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A therapeutic screening - the healing power of film stories

The pandemic has clearly shown us how important films are for our mental health as a remedy for emotional crises. In September 2020, the Polish Association of New Cinemas launched a social campaign entitled ‘Cinema is emotion’ with an aim to encourage viewers to return to cinemas after a break caused by sanitary restrictions and to convince them that ‘cinema makes us more human’.

At the same time, Netflix launched a global campaign called ‘We are one story away’, promoting its passion for creating and telling the best stories where everyone can find the right one that is helpful them. Were the above slogans just catchy marketing phrases, or indeed - by watching films we can get closer to both others and ourselves, and look at the world from an entirely new perspective?  

The demand for stories on screen is confirmed by financial analyses showing that after periods of recession, the sales figures of films, especially those described as pop-corn cinema, i.e. clearly entertaining, filled with humour and colour and, in some genres, special effects, are on the rise. The films we choose when we want to escape from the mundane everyday life and bad news in the media meet the criteria for the category of delightful films, as defined by film expert Grażyna Stachówna.  According to her, a film described as delightful must be a masterfully made, optimistic work with a perfect balance between laughter and emotions, kind towards its characters, based on traditional values, treating the audience with respect and have an obligatory happy ending. In a delightful film, no one, neither the characters nor the audience, is ashamed of showing weakness, tenderness, kindness, tears, naivety, trust or friendliness. Everyone takes risks, suffers and may be defeated, but they always recover, often with the help of other people. Stachówna included in this category such works as the British romantic comedy ‘Notting Hill’ (1999) by Roger Mitchell and the French hit ‘Amelia’ (2001) by Jean-Pierre Jeunet, but there is no mandatory unanimity with regard to this issue as different audiences find different films delightful. Looking for a film that makes you happier is an adventure because the essence lies not in the genre but in the atmosphere and the message. Sometimes the therapeutic function can be fulfilled by art-house works, such as ‘In the Mood for Love’ (2000), by the Hong Kong director Wong Kar-Wai, who told a story about the longing for true closeness showing his Asian protagonists in an engaging and universal way.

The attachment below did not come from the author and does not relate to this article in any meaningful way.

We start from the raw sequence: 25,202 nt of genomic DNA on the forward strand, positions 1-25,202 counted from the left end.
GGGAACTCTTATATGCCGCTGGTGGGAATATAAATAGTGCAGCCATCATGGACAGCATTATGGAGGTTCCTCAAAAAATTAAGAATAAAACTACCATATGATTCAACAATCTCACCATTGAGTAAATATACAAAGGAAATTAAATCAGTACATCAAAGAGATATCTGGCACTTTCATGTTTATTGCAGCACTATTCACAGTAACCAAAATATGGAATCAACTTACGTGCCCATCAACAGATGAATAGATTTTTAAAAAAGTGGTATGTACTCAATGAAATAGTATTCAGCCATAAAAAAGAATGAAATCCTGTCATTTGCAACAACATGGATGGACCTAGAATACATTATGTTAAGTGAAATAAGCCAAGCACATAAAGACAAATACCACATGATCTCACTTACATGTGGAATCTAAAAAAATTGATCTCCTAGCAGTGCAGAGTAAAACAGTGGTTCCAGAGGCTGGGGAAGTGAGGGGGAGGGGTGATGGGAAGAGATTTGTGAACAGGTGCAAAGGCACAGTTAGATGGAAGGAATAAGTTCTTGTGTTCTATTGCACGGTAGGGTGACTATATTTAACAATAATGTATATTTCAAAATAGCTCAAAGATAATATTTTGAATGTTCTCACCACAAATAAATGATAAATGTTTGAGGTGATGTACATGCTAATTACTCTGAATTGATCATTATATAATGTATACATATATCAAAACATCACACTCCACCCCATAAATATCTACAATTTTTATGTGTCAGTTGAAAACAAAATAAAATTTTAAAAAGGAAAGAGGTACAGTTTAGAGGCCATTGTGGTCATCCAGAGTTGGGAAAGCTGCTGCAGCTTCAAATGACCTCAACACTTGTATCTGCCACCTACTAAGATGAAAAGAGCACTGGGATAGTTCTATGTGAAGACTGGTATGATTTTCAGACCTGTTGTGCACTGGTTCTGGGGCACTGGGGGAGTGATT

As observed by the French philosopher and sociologist Edgar Morin, the secret of the enormous popularity of film is rooted in the spontaneous naturalness with which people assimilate the visual language of film images, i.e. the ‘natural Esperanto’ of the contemporary civilisation. Because of the universality of the cinematic language,  contact with film art is often an intuitive attempt to obtain psychological self-help applied by people who feel that they are confronted with a problem that surpasses them, chronic stress or a difficult decision. Siegfried Kracauer, a German film historian, has described a film work as a safe mirror in which the viewer can look at quite frightening things about themselves, evoking the metaphor of the reflection of Medusa’s terrifying head in Perseus’ shield. Thus, it is an object of symbolic-projection work also known in other psychotherapeutic currents that use parables, fairy tales and myths.